Characterization of the electrical response of carbon-based fiber-reinforced composites for damage sensing

Gallo, Gerard J.
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University of Delaware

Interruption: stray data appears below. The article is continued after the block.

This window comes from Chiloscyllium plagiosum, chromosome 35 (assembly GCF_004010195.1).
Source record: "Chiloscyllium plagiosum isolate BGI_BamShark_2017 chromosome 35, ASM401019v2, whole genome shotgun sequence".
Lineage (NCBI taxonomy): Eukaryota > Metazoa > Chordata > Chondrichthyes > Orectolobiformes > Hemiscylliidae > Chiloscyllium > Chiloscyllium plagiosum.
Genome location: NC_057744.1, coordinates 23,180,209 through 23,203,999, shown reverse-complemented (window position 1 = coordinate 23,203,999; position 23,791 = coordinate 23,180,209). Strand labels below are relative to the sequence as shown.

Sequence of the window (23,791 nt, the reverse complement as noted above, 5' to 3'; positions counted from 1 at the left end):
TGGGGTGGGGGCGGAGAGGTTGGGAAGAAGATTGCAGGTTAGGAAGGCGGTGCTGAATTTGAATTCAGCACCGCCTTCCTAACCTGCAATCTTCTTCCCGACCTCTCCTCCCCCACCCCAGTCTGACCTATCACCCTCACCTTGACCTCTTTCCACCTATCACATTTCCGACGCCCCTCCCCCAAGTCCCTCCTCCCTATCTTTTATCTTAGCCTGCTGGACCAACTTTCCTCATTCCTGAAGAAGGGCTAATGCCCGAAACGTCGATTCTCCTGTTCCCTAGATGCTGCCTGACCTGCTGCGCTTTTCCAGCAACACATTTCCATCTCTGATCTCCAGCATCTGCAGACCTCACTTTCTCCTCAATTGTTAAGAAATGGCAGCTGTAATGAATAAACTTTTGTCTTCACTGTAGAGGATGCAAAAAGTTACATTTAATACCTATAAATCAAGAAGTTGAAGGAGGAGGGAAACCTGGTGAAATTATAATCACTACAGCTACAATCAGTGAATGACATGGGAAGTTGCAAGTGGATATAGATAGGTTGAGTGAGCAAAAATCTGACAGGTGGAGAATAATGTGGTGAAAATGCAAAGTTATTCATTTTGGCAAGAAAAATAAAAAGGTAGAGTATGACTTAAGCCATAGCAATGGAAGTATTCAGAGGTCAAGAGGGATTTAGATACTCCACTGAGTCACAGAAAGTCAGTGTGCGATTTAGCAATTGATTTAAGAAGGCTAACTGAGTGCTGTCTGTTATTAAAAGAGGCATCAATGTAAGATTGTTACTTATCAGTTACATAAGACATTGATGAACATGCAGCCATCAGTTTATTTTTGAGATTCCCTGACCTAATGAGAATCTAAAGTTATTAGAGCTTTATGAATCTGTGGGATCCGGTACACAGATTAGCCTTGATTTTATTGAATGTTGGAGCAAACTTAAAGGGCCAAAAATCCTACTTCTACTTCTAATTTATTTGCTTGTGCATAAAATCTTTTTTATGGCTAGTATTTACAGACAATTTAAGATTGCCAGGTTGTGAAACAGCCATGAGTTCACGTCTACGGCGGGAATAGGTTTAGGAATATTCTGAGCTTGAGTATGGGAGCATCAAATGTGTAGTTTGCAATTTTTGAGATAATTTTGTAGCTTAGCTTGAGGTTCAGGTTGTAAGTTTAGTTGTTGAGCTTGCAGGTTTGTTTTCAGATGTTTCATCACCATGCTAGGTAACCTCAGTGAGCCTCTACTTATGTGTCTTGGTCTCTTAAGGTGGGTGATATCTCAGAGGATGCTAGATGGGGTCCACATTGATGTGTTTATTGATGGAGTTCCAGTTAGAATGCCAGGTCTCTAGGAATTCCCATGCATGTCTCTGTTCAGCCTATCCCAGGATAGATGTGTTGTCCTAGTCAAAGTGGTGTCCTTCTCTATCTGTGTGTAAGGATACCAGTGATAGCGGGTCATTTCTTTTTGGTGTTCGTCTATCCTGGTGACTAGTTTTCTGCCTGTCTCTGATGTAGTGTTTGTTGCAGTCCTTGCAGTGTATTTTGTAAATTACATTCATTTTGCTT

The increased use of fiber-reinforced composites in large scale applications requires structural health monitoring (SHM) techniques that are able to detect and locate damage throughout the structure. Electrical measurements have been demonstrated to be sensitive to mechanical strain and damage in carbon-based composite materials. The study focuses on the ability to detect damage in various carbon-based composites with different levels of electrical anisotropy. A tomographic imaging technique is also introduced in order to utilize the electrical measurement technique in order to locate spatial damage in the material. The damage sensitivity of the electrical network in each composite is first characterized. Two different types of conductively modified glass fiber/epoxy/nanotube composites are manufactured and the anisotropy of the electrical networks is compared with a carbon fiber/epoxy laminate. Two-dimensional finite element models are generated and electrostatic simulations are performed to investigate the effect of the electrical anisotropy and the electrode configuration on the current flux through the material. The sensitivity of each electrical network in detecting micro-scale damage is also modeled, and simulation results are verified using experimental data gathered from incremental cyclic loading. Electrical impedance tomography (EIT) is then used in combination with electrical resistance measurements to locate permanent and subsurface damage in electrically anisotropic composites. Pre and post-damage electrical measurements are acquired from boundary electrodes. Four different current injection patterns are used to collect the measurements. EIT is then applied to generate a conductivity map of the domain. The accuracy of the algorithm is compared with normalized resistance measurements, and the spatial sensitivity of the two damage sensing techniques with respect to the current injection patterns is then compared. Drop-weight impact loading and tensile testing with induced defects are also performed on composite laminates to investigate the spatial sensitivity of the two electrical sensing techniques to more complex damage modes. Results indicate the damage sensitivity of the electrical network is highly dependent on the electrical anisotropy, regardless of the conductivity magnitude. The choice of electrode configuration and spacing becomes an important consideration as the anisotropy increases. The low axial/transverse conductivity ratio that results from the uniform dispersion of nanotubes in glass fiber composites provides the highest sensitivity. Carbon fiber laminates are comparatively less sensitive to matrix damage, but, by improving the transverse conductivity by modifying with carbon nanotubes, opportunity exists to increase damage sensitivity. Normalized resistance measurements acquired from an electrode network are found to be useful for quickly detecting localized damage and provide a rough approximation of the damage location. The speed of normalized resistance measurements allow for real-time monitoring. EIT is demonstrated to provide a more accurate assessment of the damage location but requires more time due to the computational requirements.